One of the best ways to deal with panic attacks during the coronavirus pandemic is reading self-improvement literature. You can find audible and electronic books for free. For example, Amazon has a free Prime reading service with unlimited books for Prime members. You just need to have the Kindle app installed on your Android and iOS. Try Amazon Prime 30 Day Trial.

Watch feel-good movies

At this time of the year, we love to watch family-friendly Christmas movies, dramas, or comedies to keep us entertained.  There are many streaming services such as Ruku, Amazon Prime Video, Hulu, and others without having to pay a lot of money.

It is best to avoid any violent content to help you cope with your nervousness more effectively.

Gardening

Growing your vegetables or flowers can be a relaxing pastime. Depending on your location you can plant seeds indoors or outdoors. If you are in a sunny area the possibilities are infinite.

Even if you are in a cooler area you can plant seeds inside your home or greenhouse.

Do you want to learn gardening? This detailed planting guide from Cornell University explains how to grow your flower and vegetables, either indoors or outdoors.

Find ways to enhance peace and tranquility

Depending on your spiritual beliefs, prayer or meditation can be a great way to reduce stress levels especially panic attacks. They can help improve your mental and physical well-being. For us, praying works really well.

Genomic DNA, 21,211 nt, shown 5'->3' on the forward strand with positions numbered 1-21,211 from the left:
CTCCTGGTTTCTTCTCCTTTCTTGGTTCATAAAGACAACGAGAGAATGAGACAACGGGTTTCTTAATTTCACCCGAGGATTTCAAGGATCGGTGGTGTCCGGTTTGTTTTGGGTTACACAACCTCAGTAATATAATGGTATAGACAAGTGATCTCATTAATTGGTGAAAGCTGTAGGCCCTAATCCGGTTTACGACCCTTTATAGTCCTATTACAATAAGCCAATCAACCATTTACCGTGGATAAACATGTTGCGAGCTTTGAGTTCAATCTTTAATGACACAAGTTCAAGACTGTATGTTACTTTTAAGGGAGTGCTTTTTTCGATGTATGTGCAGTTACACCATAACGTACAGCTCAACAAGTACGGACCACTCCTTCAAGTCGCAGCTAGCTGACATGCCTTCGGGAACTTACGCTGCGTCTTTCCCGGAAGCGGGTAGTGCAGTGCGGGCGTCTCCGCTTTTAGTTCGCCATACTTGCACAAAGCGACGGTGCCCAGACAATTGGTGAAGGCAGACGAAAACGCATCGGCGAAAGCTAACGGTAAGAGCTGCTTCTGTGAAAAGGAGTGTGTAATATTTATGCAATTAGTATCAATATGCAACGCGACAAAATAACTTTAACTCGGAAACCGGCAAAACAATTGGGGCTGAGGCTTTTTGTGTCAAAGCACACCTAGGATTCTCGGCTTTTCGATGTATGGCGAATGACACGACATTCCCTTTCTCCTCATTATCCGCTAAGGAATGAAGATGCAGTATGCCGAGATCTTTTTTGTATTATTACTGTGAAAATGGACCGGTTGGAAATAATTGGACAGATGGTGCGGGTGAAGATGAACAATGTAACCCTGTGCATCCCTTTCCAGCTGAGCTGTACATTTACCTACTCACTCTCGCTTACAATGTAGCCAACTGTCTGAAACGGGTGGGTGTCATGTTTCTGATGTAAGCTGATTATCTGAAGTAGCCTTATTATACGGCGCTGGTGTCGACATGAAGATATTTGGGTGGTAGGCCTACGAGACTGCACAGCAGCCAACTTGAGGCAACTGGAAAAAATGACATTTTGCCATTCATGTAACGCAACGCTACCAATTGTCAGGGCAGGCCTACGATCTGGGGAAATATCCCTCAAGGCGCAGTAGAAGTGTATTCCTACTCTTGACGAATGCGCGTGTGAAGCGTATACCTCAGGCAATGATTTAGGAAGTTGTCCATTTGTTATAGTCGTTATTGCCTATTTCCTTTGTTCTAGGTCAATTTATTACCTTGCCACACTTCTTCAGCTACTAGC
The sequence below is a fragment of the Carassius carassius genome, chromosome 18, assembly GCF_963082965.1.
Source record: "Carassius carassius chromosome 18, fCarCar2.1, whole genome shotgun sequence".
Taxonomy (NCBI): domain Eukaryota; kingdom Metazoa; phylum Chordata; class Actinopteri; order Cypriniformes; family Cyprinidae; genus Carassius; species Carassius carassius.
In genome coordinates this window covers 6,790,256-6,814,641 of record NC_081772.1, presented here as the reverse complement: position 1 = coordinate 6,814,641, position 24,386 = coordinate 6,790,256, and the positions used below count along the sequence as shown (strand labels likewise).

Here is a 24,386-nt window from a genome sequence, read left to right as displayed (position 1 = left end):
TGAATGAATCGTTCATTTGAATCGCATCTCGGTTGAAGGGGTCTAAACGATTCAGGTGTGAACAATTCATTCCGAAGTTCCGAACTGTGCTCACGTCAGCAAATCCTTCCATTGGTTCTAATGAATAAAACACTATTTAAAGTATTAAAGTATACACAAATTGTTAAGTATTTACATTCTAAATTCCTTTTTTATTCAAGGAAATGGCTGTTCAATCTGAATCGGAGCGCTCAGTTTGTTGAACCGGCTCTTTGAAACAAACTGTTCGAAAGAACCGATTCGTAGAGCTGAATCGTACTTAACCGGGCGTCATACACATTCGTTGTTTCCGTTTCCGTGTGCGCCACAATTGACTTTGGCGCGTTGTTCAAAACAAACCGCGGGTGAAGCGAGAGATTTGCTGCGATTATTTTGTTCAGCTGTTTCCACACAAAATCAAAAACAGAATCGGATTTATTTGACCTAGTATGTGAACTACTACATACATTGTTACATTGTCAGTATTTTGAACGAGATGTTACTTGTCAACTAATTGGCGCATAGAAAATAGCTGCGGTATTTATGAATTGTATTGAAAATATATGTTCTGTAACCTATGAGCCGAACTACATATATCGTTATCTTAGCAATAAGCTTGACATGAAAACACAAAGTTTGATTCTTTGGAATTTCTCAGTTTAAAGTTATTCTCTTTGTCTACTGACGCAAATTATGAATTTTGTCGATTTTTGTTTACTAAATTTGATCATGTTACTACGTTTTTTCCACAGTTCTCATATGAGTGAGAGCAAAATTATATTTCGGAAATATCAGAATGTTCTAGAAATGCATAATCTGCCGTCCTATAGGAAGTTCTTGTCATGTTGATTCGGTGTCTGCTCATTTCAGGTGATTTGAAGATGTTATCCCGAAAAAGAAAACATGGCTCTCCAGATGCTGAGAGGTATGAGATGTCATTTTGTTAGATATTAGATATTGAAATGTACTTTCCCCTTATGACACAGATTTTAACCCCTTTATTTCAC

Also, mindfulness can be a great relief for high blood pressure, mental stress, sleeping problems, and other stress-related symptoms.

Look for help

If you are having panic attacks during the coronavirus pandemic but you can’t deal with them it is best to contact a mental health practitioner. Keep in mind that they can be related to depression and other mental disorders.

Talk to your doctor about any adjustments in your treatment if they have worsened.

No matter how you feel there is always hope to get better and see the light at the end of the tunnel.

Final words

If you feel like your anxiety or panic attacks have increased during coronavirus the above-mentioned recommendations can help you cope. 

Although fear, nervousness, frustration, depression, and anxiety are normal responses to the Covid-19 pandemic it is essential to do something about it.

Adopting a positive attitude can transform your life and help you stay focused. We hope that our post “How to deal with increased panic attacks during COVID-19” can help you deal with severe anxiety and panic disorder.

Sources:

CDC